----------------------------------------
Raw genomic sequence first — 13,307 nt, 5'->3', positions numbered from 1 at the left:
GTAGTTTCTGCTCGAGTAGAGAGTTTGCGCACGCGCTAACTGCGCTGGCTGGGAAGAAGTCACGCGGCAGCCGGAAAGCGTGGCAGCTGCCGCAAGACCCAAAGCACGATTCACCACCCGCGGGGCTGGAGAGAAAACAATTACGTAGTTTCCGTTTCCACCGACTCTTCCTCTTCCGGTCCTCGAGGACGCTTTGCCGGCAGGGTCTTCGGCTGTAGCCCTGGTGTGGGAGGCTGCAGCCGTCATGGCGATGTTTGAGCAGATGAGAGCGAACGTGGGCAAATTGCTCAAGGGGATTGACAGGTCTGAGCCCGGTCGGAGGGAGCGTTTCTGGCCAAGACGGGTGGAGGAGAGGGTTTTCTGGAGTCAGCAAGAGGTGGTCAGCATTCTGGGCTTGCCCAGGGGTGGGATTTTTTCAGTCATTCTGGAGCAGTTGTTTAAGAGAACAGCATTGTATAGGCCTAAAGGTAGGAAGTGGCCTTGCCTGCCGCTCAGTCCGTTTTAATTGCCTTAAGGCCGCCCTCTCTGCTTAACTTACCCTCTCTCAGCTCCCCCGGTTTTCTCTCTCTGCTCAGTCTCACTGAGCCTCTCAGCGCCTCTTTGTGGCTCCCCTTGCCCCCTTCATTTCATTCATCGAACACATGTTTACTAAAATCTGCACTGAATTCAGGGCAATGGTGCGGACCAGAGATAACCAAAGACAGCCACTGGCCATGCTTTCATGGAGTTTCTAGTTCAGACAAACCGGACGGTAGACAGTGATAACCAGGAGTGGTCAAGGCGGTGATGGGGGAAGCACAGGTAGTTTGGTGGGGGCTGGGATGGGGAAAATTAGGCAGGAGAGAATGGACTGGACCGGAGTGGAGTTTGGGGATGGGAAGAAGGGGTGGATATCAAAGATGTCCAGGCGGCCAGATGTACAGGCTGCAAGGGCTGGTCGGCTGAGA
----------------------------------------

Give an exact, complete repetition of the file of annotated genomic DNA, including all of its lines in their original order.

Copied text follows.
Raw genomic sequence first — 13,307 nt, 5'->3', positions numbered from 1 at the left:
GTAGTTTCTGCTCGAGTAGAGAGTTTGCGCACGCGCTAACTGCGCTGGCTGGGAAGAAGTCACGCGGCAGCCGGAAAGCGTGGCAGCTGCCGCAAGACCCAAAGCACGATTCACCACCCGCGGGGCTGGAGAGAAAACAATTACGTAGTTTCCGTTTCCACCGACTCTTCCTCTTCCGGTCCTCGAGGACGCTTTGCCGGCAGGGTCTTCGGCTGTAGCCCTGGTGTGGGAGGCTGCAGCCGTCATGGCGATGTTTGAGCAGATGAGAGCGAACGTGGGCAAATTGCTCAAGGGGATTGACAGGTCTGAGCCCGGTCGGAGGGAGCGTTTCTGGCCAAGACGGGTGGAGGAGAGGGTTTTCTGGAGTCAGCAAGAGGTGGTCAGCATTCTGGGCTTGCCCAGGGGTGGGATTTTTTCAGTCATTCTGGAGCAGTTGTTTAAGAGAACAGCATTGTATAGGCCTAAAGGTAGGAAGTGGCCTTGCCTGCCGCTCAGTCCGTTTTAATTGCCTTAAGGCCGCCCTCTCTGCTTAACTTACCCTCTCTCAGCTCCCCCGGTTTTCTCTCTCTGCTCAGTCTCACTGAGCCTCTCAGCGCCTCTTTGTGGCTCCCCTTGCCCCCTTCATTTCATTCATCGAACACATGTTTACTAAAATCTGCACTGAATTCAGGGCAATGGTGCGGACCAGAGATAACCAAAGACAGCCACTGGCCATGCTTTCATGGAGTTTCTAGTTCAGACAAACCGGACGGTAGACAGTGATAACCAGGAGTGGTCAAGGCGGTGATGGGGGAAGCACAGGTAGTTTGGTGGGGGCTGGGATGGGGAAAATTAGGCAGGAGAGAATGGACTGGACCGGAGTGGAGTTTGGGGATGGGAAGAAGGGGTGGATATCAAAGATGTCCAGGCGGCCAGATGTACAGGCTGCAAGGGCTGGTCGGCTGAGA